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date: 21 July 2019

Abstract and Keywords

The retrieval of patristic exegesis made great strides during the revival of Renaissance humanism and the spread of European Reformations. While devotion to the recovery of the early Church writings was primarily an intellectual movement, it was shaped and motivated by distinct social, political, religious, and philosophical developments of fifteenth- and sixteenth-century Europe. Humanists appreciated ancient Christian writings because they sought to combine piety with eloquence, which would reinvigorate religion for educated laity. When humanists, such as LeFèvre and Erasmus, offered their translations and interpretation of Scripture and the church fathers, others responded with their own interpretations from Lutheran, Calvinist, Swiss Reformed, Anabaptist, English, or Catholic perspectives. Although the development of confessionalization shaped the integration of Renaissance patristic scholarship, the patristic reception of Protestants and Catholics portrayed both respect and criticism of ancient exegetes because they struggled to define their theological positions among a plurality of interpretations.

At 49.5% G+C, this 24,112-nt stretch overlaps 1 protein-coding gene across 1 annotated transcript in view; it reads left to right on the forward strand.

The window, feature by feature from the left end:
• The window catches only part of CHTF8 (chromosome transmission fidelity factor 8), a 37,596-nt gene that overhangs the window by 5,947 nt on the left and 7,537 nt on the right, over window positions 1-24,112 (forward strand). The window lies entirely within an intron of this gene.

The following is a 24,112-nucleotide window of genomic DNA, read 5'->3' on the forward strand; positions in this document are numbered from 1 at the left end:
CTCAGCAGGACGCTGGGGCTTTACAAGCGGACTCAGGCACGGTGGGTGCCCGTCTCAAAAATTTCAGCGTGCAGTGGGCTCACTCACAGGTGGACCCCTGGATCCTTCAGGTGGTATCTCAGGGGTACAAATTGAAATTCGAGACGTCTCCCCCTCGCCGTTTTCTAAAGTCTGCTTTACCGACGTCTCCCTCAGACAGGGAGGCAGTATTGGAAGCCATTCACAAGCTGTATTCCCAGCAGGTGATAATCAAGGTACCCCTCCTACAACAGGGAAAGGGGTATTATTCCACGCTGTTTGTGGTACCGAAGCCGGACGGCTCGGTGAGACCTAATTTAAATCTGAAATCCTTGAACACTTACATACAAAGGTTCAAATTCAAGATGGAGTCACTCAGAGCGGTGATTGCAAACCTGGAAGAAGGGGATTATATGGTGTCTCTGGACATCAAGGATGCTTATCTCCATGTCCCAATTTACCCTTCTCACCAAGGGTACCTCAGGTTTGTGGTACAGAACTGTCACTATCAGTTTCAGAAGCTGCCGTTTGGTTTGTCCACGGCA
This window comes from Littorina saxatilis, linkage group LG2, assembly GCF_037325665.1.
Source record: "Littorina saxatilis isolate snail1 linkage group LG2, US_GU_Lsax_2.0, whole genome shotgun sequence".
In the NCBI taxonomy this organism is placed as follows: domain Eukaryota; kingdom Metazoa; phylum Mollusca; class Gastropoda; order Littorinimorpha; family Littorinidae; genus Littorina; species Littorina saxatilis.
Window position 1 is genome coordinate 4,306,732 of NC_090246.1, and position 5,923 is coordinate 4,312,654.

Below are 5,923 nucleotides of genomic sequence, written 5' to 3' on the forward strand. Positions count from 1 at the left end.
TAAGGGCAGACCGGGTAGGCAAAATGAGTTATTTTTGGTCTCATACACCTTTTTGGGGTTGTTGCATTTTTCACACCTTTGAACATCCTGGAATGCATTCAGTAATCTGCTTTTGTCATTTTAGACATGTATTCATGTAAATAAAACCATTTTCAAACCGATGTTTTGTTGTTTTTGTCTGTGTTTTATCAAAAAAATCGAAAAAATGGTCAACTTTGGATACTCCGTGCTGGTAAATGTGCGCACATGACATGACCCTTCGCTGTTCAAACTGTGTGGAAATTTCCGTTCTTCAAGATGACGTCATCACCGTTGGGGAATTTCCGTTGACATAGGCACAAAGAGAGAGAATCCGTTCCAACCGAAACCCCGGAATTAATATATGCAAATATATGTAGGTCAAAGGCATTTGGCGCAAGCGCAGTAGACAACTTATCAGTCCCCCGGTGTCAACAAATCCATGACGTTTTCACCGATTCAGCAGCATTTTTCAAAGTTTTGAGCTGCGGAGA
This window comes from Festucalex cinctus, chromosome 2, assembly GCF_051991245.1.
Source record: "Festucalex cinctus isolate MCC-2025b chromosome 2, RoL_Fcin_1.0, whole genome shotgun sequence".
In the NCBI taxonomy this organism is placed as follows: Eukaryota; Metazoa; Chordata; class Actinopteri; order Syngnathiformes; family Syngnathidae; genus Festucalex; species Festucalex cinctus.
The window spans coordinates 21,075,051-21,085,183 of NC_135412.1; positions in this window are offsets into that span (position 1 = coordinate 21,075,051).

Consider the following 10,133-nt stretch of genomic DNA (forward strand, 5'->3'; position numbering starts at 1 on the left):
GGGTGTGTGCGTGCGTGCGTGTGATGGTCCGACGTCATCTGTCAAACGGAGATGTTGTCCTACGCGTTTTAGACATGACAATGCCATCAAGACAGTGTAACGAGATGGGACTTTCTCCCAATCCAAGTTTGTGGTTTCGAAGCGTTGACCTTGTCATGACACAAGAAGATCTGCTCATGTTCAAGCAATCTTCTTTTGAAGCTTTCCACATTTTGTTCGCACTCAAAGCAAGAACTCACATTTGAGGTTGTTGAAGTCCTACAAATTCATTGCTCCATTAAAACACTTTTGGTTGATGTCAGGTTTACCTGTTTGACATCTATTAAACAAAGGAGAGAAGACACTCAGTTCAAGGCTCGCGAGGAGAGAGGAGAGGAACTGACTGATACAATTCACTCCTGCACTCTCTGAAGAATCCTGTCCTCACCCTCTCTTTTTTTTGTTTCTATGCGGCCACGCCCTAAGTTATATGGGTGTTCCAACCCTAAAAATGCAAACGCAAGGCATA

Keywords: Renaissance humanism, European Reformation, patristic reception, early church fathers, sixteenth-century Europe, biblical interpretation, confessionalization

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